FIG. 4 is a block diagram illustration of a third alternative embodiment stereo receiver.

DETAILED DESCRIPTION OF THE INVENTION

FIG. 1 is a block diagram illustration of a stereo receiver 10. The receiver 10 includes a receiver unit 12 that receives a reception signal on a line 14 from an antenna 16. The receiver unit 12 provides a stereo multiplex signal on a line 18 to a first analog-to-digital converter 20. The receiver unit 12 also provides an analog field strength signal on a line 22 to a second analog-to-digital converter 24. The first analog-to-digital converter 20 provides a digitized stereo multiplex signal on a line 21 to a stereo decoder 26. The stereo decoder 26 provides a (L−R) signal on a line 28 to a first intermediate memory 30, and a (L+R) signal on a line 32 to a second intermediate memory 34. The output of the first intermediate memory 30 and the second intermediate memory 34 are input to a stereo matrix 36, on lines 38, 40, respectively. The stereo matrix 36 provides an L-signal on a line 42 and a R-signal on a line 44.

The second analog-to-digital converter 24 provides a digital field strength signal on a line 46 to a trigger generator 48, which provides a trigger signal on a line 50 to an interpolation unit 52 and the stereo matrix unit 36.

From the digital stereo multiplex signal on the line 21, a stereo decoder 26 produces the digital (L−R) signal stored temporarily in the intermediate memory 30 and the (L+R) signal stored temporarily in the intermediate memory 34. The digitized field strength signal on the line 46 controls the trigger generator 48, which sends a trigger signal on the line 50 to the control input of the stereo matrix 36 and the interpolation unit 52 when the digital field strength signal on the line 46 is located outside a presettable tolerance range. As a result, the scanning values of the (L+R) signal to be replaced by interpolated scanning values are tagged. During the interpolation interval defined by the digital field strength signal and the presettable tolerance range, the interpolation unit 52 replaces the scanning values of the (L+R) signal with interpolated scanning values. In the stereo matrix 36, the scanning values for the L signal and the R signal are calculated from the scanning values of the (L−R) signal delivered by the intermediate memory 30 and the scanning values of the (L+R) signal delivered by the intermediate memory 34 by sum and difference formation.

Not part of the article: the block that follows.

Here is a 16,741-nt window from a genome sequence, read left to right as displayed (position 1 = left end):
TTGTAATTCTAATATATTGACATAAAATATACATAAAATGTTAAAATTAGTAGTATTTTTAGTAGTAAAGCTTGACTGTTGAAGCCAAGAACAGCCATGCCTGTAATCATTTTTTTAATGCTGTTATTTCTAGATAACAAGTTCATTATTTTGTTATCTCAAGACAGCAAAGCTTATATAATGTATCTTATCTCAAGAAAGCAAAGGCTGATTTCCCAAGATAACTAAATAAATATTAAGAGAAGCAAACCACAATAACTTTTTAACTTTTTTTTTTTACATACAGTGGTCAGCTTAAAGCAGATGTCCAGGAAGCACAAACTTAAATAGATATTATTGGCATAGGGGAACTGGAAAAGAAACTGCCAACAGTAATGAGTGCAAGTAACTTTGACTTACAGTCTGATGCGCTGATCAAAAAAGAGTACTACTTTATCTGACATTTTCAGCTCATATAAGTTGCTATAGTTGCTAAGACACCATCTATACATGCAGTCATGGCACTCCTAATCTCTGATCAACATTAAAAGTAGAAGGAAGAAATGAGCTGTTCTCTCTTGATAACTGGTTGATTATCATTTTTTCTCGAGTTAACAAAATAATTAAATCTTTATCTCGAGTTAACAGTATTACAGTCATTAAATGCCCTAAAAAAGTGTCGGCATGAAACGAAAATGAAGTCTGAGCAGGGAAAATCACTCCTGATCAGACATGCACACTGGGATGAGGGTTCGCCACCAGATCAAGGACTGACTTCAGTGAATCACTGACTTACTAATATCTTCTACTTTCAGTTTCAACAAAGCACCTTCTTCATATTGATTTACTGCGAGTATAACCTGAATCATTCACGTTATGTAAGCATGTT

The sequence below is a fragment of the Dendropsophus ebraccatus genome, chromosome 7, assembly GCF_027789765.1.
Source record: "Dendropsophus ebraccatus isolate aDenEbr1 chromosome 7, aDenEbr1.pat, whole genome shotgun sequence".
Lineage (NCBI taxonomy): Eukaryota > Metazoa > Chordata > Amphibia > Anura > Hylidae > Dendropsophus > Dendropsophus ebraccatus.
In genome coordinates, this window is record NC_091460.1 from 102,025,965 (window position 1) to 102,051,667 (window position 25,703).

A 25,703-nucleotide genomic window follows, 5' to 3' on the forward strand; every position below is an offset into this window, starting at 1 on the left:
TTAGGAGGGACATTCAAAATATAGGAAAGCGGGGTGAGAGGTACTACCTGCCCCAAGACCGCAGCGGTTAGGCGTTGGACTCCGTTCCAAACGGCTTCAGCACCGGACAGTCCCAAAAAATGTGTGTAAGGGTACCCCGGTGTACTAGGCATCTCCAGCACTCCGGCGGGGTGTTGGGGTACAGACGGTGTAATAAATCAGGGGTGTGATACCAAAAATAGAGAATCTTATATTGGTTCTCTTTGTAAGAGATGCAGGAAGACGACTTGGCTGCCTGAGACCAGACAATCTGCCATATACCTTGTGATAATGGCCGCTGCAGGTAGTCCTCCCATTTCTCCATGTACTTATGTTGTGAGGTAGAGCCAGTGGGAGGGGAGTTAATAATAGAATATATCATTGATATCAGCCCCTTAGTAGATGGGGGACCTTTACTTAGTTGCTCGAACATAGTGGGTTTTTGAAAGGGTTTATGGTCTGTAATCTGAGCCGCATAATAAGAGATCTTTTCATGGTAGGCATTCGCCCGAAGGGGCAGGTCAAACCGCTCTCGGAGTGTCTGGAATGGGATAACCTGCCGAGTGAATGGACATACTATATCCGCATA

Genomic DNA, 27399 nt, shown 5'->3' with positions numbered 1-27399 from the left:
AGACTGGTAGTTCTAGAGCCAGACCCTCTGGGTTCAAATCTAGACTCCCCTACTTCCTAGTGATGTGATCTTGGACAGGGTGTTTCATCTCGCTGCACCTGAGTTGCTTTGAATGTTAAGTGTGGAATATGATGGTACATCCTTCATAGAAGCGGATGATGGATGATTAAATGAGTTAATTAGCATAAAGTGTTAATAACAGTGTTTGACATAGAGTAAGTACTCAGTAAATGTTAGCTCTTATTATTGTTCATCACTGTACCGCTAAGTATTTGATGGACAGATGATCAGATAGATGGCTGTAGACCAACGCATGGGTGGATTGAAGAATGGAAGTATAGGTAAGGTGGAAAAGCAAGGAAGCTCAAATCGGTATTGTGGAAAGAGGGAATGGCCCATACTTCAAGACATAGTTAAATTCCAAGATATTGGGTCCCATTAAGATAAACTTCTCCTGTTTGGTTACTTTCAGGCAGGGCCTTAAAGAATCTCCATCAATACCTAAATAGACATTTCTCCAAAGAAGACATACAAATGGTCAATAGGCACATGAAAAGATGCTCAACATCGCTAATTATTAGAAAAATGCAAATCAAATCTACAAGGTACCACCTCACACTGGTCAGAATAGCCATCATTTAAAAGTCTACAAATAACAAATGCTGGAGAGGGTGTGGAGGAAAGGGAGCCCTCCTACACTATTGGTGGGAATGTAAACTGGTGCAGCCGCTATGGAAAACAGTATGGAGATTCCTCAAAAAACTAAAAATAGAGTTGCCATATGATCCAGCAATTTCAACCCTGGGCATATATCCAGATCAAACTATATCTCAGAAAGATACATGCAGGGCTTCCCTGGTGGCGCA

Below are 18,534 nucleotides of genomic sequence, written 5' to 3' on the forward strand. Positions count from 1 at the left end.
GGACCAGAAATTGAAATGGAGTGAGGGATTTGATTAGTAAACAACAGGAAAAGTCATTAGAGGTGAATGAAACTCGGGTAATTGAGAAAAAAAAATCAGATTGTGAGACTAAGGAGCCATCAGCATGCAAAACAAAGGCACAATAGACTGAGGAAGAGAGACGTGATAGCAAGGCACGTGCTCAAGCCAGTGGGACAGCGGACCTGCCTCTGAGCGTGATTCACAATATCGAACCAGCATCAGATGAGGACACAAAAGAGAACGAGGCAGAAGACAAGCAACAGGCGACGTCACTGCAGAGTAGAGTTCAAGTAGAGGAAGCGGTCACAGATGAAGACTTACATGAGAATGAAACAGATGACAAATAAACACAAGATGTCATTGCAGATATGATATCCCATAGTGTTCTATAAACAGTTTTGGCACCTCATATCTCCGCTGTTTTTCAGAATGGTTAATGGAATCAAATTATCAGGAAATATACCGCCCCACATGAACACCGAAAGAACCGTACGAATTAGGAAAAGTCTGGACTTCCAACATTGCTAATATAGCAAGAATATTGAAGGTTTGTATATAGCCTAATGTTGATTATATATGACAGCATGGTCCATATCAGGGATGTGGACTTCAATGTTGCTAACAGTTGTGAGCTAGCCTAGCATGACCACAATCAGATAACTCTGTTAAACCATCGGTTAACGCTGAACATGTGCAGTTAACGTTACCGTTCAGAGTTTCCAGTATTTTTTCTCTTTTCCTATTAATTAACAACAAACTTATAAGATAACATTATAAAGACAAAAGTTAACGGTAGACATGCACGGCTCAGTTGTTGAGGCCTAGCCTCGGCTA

FIG. 2 is a block diagram illustration of a first alternative embodiment stereo receiver 200. This embodiment is substantially the same as the embodiment illustrated in FIG. 1, with the principal exception that the first analog-to-digital converter 20 provides the digitized stereo multiplex signal on the line 21 to both the stereo decoder 26 and the trigger generator 48. The digital stereo multiplex signal on the line 21 serves as the digital field strength signal because it reproduces the analog field strength signal. An advantage of the first and second embodiments is that only the scanning values of the (L+R) signal need be interpolated.

FIG. 3 is a block diagram illustration of a second alternative embodiment stereo receiver 300. This embodiment is substantially the same as the embodiments illustrated in FIGS. 1 and 2 with the principal exception that the two intermediate memories 30, 34 and the interpolation unit 52 are located downstream of the stereo matrix 36. That is, the two intermediate memories 30, 34 and the interpolation unit 52 are no longer located between the stereo decoder 26 and stereo matrix 36, but rather are now located after the stereo matrix 36. As a result, the scanning values of the L signal are stored temporarily in the intermediate memory 30, while the scanning values of the R signal are stored temporarily in the intermediate memory 34. During the interpolation interval, the interpolation unit 52 replaces the scanning values of the L signal and the R signal by interpolated scanning values.

A fourth embodiment shown in FIG. 4 differs from the embodiment illustrated in FIG. 3 in that the output of the first analog-digital converter 20 is also connected with the input of the trigger generator 48. The second analog-digital converter is not required in this embodiment, since the digitized stereo multiplex signal on the line 21 serves as the digital field strength signal.

The technique of the present invention is generally suited for suppressing noise in the reception signal of a stereo radio receiver. In particular, pulse-type noises such as those caused by the ignition system of a motor vehicle are effectively suppressed by the technique of the present invention. An advantage of the present invention is that the switch from stereo reproduction to mono reproduction does not take place until the noise in the reception signal is much stronger than with the known methods and stereo radio receivers.

Although the present invention has been shown and described with respect to several preferred embodiments thereof, various changes, omissions and additions to the form and detail thereof, may be made therein, without departing from the spirit and scope of the invention.

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Referenced by
Citing PatentFiling datePublication dateApplicantTitle
US20120201387 *Feb 15, 2010Aug 9, 2012Yuji MatsudaFm radio receiving apparatus
Classifications
U.S. Classification381/13, 381/94.4, 381/11
International ClassificationH04H20/88, H04H40/72, H04B1/10
Cooperative ClassificationH04B1/1027, H04H40/72
European ClassificationH04B1/10E